antipaucity

fighting the lack of good ideas

oh vista, vista, whyfore art thou vista?

I’ve been playing with Windows Vista Beta 2 recently on my home computer, and my overall impression is pretty blah. I must agree with many other reviews I’ve read that it’s really XP SP3. The eye candy is nice (taken from Apple and the OSS world), but nothing worth upgrading over. The new Start menu is better laid out, but again – not worth upgrading for. User management is a bit better, and the side bar is a spiffy feature – but you can already get that for free with either Google Desktop or Konfabulator.

I kinda feel sorry for the engineers at Microsoft who’ve poured millions of man hours and years of effort individually into this new edition of Windows – there’s no compelling reason for anyone I know to buy it.

When you factor in the minimum system requirements (and you lose a lot of eye candy if you go with the minimums) – 1.5G CPU, 512M RAM, 64M video card, 16G free drive space – the system is hogging all the basic resources of any new computer. Budget-minded consumers who snag Dell’s latest weekend special won’t have enough oomph to run Vista. XP Pro runs fine on a system with 256M RAM and a 1G CPU (I should know – one of my home boxes is such a beast). I do not see any reason why this “upgrade” has to be such a resource hog.

Sure, power users, gamers, and businesses will buy machines that can run Vista well – but Vista is going to be sucking the life out of those systems so those self-same buyers will end up needing even beefier hardware to get the “most” from their computing experience.

It’s sad when I can install any other desktop OS (distros of Linux with heavy or light window managers, XP Pro, OS X, Zeta, etc) on a system with 256M or 512M of RAM and expect it to run acceptably – along with all the apps I need to use – but Microsoft has to push its customers into machines formerly relegated to true heavy users (gamers, developers, etc).

Maybe some miracle will happen in the next several months and Vista won’t demand so many resources – but I’m not holding out for one.

a kinder, gentler HRT

As much fun as it would be to be a part of the FBI’s Hostage Rescue Team, what I’m thinking about now is a Hurricane Response Team.

Any church, charitable group, or even a business that wanted to engender some positive community goodwill could assemble a disaster team – volunteers and equipment that could be deployed to damaged areas easily, and self-sufficiently.

I envision such a group having a cargo van and a personnel van. Inside the cargo van could be stowed a gas grill, food, camp stoves, propane tanks, chain saws, wrecking bars, work gloves, and other ancillary safety equipment and tools. A 15 passenger van can comfortably accommodate 10-12 people, their extra clothes, beverages, a couple spare fuel cans, and personal items.

What else am I missing?

bounce

No, not the fabric softener. The church I grew up in in Albany NY (Albany Baptist) has been trying to move out of their old building for several years, and finally got a sale on their current facilities to be able to buy a new building. However, before they could move, they had to have their closing on the old building.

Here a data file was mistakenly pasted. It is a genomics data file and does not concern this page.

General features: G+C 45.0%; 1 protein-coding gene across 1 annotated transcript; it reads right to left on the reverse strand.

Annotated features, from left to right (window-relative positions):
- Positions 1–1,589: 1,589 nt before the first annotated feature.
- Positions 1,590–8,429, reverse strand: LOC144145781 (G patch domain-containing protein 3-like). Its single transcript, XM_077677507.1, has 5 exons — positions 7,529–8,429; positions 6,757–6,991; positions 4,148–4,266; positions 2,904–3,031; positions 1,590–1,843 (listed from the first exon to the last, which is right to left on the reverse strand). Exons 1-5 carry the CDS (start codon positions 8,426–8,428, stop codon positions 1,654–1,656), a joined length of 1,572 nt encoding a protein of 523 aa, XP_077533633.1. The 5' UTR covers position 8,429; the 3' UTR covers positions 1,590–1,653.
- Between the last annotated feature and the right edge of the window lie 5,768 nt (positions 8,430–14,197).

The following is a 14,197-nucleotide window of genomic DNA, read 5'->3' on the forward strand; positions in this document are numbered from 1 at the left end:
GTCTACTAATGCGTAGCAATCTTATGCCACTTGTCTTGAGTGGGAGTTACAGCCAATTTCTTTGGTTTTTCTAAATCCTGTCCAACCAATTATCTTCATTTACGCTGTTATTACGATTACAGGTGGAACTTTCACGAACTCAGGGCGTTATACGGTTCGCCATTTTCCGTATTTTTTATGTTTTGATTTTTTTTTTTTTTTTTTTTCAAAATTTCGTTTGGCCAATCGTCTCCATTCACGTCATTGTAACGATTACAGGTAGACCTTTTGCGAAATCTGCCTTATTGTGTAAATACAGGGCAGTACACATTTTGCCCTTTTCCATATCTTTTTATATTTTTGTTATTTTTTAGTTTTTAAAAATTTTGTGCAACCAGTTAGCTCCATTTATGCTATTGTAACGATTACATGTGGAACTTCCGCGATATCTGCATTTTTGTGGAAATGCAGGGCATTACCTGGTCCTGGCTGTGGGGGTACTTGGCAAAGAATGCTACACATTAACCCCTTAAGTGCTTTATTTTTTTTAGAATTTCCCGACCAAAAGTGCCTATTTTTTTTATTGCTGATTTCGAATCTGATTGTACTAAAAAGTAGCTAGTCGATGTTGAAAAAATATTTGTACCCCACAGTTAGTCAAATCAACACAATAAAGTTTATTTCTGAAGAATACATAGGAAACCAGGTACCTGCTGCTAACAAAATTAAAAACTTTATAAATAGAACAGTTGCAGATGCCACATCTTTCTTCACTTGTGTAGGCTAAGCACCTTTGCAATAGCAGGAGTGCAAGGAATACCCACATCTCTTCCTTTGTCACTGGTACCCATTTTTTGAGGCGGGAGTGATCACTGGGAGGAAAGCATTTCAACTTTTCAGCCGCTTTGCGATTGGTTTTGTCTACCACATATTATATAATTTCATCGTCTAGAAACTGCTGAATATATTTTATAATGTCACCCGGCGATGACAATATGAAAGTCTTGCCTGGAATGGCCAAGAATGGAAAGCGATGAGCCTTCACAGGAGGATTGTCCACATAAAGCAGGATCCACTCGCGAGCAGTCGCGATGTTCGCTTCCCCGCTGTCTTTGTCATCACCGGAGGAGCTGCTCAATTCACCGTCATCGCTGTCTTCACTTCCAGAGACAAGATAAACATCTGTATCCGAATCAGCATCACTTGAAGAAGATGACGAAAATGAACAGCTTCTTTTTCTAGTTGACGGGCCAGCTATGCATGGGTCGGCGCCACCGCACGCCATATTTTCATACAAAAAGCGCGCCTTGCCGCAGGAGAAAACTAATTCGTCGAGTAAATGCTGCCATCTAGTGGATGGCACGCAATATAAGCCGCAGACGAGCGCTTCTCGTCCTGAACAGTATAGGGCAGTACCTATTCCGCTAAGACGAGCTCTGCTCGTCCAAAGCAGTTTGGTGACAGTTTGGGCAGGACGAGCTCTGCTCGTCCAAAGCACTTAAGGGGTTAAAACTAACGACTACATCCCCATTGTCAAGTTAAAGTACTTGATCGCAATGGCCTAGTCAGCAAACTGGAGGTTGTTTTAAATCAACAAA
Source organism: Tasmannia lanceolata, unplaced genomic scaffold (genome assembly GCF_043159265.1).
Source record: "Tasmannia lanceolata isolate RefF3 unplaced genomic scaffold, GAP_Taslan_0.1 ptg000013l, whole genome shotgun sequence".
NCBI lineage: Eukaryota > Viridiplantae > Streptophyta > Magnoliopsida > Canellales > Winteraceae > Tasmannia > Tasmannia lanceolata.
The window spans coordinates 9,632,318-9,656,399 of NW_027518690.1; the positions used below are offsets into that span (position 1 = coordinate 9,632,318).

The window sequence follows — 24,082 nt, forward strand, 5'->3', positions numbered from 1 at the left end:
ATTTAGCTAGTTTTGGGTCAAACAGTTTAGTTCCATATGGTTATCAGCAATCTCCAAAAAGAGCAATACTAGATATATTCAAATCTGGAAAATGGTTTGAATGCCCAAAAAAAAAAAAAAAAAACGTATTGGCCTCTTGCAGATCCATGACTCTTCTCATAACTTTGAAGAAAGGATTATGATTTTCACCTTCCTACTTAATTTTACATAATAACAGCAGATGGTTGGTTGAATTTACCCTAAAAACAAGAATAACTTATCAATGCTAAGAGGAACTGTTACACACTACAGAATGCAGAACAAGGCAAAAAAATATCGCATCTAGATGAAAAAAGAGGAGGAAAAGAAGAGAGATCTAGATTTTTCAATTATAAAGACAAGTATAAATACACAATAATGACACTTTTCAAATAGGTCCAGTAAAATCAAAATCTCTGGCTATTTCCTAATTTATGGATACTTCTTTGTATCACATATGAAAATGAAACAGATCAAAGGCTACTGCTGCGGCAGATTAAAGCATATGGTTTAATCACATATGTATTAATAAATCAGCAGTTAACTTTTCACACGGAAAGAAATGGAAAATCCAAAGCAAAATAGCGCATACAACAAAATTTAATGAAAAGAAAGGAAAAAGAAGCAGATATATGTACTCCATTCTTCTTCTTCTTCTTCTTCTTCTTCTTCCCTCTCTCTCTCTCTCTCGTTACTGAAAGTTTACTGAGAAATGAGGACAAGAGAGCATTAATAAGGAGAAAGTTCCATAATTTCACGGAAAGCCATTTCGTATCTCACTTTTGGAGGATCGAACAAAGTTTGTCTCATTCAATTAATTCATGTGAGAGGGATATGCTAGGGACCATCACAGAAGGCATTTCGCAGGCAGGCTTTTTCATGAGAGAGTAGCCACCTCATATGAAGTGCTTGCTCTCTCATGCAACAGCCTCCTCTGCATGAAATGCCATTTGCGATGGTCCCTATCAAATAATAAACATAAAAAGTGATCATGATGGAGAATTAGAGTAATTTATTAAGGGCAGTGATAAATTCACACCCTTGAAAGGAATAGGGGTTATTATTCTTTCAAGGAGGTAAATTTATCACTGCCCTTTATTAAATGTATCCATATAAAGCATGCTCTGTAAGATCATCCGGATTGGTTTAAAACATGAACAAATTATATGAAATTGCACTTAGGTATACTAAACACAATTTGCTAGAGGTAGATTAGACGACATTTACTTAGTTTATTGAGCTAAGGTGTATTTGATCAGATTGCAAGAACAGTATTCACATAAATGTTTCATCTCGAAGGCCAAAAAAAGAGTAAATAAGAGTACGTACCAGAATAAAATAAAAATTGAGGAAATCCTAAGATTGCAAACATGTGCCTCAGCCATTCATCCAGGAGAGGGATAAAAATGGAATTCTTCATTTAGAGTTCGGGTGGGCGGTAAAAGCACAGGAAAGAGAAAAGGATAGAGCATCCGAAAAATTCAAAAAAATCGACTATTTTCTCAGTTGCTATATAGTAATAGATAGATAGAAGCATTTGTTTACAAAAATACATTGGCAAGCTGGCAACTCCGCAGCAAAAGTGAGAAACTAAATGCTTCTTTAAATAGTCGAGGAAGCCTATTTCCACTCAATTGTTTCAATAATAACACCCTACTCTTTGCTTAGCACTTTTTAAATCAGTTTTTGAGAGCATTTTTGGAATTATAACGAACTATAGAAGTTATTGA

It had been waiting in semi-limbo for a couple weeks, but a week ago Saturday the officers got a call saying that the buyers wanted to close the following Thursday, the 8th.

I decided Monday evening that I was going to head to Albany for the last prayer meeting in the old building. It’s the only reason I went up, and I knew it was going to be a very long, tiring trip. Fortunately, a couple friends, one of whom grew up in Albany the first half of her life, were able to come along to help split the driving.

Last Tuesday a little before 7p, we left Mebane and started driving. Got into Cohoes a little after 7a Wednesday morning, crashed for a bit, then popped around the capital district for a few hours before heading to church that night. After the service, we hung around for a while to say hi and visit for a couple hours with folks we know there, then got back in the car and headed south.

Unfortunately, we had a bit of a hiccup going south and lost about 1.5 hours of travel time due to my not giving full enough directions to my friend driving while I took a nap, but we made it back to Mebane safe (and tired) Thursday afternoon.

All told, we were gone for 46 hours, and spent all but 16 of those hours in the car (either sleeping at a rest stop or driving).

While not the most ambitious bounce trip I’ve ever pulled off, it was still fun. If you know me, and would like to know more about the trip, feel free to leave a message in the comments.

cirque du randall’s island

On Friday, 26 May, my parents, sister, and I descended onto Randall’s Island from the Triborough Bridge to see Cirque du Soleil’s Corteo production.

We’ve enjoyed watching Cirque du Soleil’s productions for years on TV, but had never had a good opportunity to see them in person. CdS is a circus in the European tradition rather than the American one, so there are no animals – just clowns and acrobatics. The entire show is actually a story set to music and gymnastics rather than a spectacle of just noise and juggling atop elephants.

One of the cool things about the Corteo production was that it was done ‘in the round’, so the audience sat all around the stage, and the show is viewed from every side. It was also done in a tent – which I will be the first to admit I didn’t know was done anymore.

Being in a tent in New York City with a few hundred other people on Memorial Day weekend wouldn’t normally sound like an enjoyable experience, but apparently tent design and contruction has improved since the early days of PT Barnum: Cirque du Soleil’s tent has an integral HVAC system attached to it made from the same material with a slew of holes punched-out. It is quite effective – enough so that just sitting still under the vents could make a body chilly.

Tickets may seem a bit pricey (ours were ~$50 each), but it is well worth it. They’ll be in NYC until the 25th of June, and have other tour dates listed on their web site. I strongly recommend getting out to see the show if you can.